The second intifada was the result of a rational, if wholly wrong, decision on the part of Palestinian leadership. To suggest that somehow Arabs are just violent beasts who simply cannot help themselves is obviously racist and it is precisely the racism that the progressive-left indulges in when they treat Arabs and / or Muslims as irrational actors in history who merely react to western, white behavior.

It is the progressive-left who indulges in such racism, even as they self-righteously claim to represent anti-racism. What nonsense.

The Left is hopelessly racist even as they accuse the Right of racism.

I find it utterly revolting... appalling, even.

6 comments:

  1. And the left goes, "Duh, what?" Because they don't get it. They don't know they are doing that.They will accuse you of being right wing for saying it cause as soon as they hear the word "racism," their brains think, "RIGHT WING!!!!!!." It's positively Pavlovian.

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  2. Yup. They'll accuse me of being Right-Wing despite the fact that I favor Gay rights and a woman's right to choose an abortion, opposed and marched against the wars in Afghanistan and Iraq, favor the regulation of polluting industries and a tax code more favorable to the poor and the middle class.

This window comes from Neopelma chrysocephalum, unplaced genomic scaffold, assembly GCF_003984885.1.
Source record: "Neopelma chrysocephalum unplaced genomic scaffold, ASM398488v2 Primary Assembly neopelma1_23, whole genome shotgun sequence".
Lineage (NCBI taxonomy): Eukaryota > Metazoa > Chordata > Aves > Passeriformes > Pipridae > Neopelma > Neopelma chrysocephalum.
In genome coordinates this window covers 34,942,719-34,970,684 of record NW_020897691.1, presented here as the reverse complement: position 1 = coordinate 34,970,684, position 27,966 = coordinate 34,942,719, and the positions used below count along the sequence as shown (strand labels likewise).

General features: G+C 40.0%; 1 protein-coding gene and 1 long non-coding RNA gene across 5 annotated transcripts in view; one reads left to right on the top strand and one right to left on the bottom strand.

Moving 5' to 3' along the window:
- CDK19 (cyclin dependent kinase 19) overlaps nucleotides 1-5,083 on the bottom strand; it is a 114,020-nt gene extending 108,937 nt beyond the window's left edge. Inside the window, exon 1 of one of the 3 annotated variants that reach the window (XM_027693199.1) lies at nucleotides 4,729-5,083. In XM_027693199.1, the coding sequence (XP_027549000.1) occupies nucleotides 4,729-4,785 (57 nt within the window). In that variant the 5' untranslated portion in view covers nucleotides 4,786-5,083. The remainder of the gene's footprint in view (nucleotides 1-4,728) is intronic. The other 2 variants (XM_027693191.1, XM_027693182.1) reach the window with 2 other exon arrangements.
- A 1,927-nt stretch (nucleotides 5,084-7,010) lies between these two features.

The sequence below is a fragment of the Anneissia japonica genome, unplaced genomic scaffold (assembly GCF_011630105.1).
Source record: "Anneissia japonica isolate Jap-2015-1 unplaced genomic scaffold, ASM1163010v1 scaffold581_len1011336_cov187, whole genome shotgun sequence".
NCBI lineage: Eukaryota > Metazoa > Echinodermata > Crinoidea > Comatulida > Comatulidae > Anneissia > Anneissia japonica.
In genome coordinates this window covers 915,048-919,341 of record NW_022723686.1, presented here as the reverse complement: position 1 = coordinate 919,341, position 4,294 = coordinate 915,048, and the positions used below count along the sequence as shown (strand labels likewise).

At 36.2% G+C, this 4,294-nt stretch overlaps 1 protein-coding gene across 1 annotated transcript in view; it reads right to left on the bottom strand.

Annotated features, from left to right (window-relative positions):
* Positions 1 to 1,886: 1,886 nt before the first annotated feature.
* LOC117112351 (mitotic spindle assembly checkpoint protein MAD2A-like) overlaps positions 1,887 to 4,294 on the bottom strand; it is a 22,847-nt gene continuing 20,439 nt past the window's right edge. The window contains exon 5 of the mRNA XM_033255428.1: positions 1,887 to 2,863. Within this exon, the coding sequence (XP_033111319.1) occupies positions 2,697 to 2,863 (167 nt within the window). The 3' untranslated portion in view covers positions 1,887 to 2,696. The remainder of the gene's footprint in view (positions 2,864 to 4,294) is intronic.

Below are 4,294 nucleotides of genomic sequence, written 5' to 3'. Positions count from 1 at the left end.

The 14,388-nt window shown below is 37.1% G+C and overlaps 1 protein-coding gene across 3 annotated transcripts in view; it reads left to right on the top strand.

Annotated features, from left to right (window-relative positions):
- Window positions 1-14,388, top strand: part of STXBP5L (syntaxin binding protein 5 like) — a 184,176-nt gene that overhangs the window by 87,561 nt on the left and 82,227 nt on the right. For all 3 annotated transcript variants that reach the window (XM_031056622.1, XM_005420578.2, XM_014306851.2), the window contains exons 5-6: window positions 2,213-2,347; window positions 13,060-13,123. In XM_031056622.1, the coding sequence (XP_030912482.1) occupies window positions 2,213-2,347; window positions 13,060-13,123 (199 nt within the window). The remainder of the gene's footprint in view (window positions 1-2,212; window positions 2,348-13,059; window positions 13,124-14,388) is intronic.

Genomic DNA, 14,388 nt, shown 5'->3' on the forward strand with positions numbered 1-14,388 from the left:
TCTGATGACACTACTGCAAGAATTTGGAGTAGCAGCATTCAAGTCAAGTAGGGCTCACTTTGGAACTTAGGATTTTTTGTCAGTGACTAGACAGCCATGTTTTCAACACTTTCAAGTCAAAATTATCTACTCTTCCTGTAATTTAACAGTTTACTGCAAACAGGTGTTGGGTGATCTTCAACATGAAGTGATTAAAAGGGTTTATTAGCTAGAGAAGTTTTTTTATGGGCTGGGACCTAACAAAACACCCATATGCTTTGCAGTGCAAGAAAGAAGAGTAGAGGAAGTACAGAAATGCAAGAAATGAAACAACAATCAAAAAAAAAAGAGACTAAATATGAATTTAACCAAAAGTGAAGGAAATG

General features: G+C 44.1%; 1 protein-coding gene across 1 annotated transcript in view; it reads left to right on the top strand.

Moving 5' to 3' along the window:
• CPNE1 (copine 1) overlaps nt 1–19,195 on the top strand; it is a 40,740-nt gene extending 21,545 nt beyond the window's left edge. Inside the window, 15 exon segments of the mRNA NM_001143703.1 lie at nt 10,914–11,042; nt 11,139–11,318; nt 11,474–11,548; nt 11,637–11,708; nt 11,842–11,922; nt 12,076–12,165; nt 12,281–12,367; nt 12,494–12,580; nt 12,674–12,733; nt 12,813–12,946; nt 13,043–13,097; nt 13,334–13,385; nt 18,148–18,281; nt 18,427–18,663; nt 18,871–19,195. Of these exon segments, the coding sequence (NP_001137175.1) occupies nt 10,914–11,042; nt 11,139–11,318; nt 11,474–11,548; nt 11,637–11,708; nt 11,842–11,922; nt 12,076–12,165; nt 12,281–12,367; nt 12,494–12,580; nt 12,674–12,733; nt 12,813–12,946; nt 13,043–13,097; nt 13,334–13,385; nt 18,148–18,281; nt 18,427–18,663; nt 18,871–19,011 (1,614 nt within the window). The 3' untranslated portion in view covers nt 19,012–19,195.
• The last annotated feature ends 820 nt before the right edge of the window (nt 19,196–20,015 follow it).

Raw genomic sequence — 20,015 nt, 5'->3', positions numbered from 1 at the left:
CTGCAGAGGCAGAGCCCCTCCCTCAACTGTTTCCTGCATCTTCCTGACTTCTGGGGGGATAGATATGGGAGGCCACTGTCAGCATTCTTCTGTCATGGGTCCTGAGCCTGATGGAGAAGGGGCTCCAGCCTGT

In fact, I have never voted for a Republican in my life.

    That may, however, change going forward.

    Cheers!

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  3. Ultimately it all goes back to the Noble Savage concept. It's a modified form of the Christian doctrine of original sin (itself a term actually literally used in the context of Israel's birth), where the usual suspects can do no right, and the others can do no wrong. To even try to suggest people of the other group are capable of having unjust, greedy designs of an imperialistic nature is shouted down as "racism."

    Ironically, pointing out the Noble Savage belief to its believers will always, always be met with vehement denial on their part. Often with an indignant cry of, "How dare you call them savages, you racist!" thrown in for good measure (missing the whole point and making you the offensive one at the same time).

    I respect the Jewish State's enemies. I respect them as human beings with the fullness of human free will, which includes the free will to harbor unjust and greedy desires and commit evil in order to fulfill those desires.

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  4. I respect them, as well.

    I respect the long history of Arab and Muslim imperialism and earlier contributions to the sciences.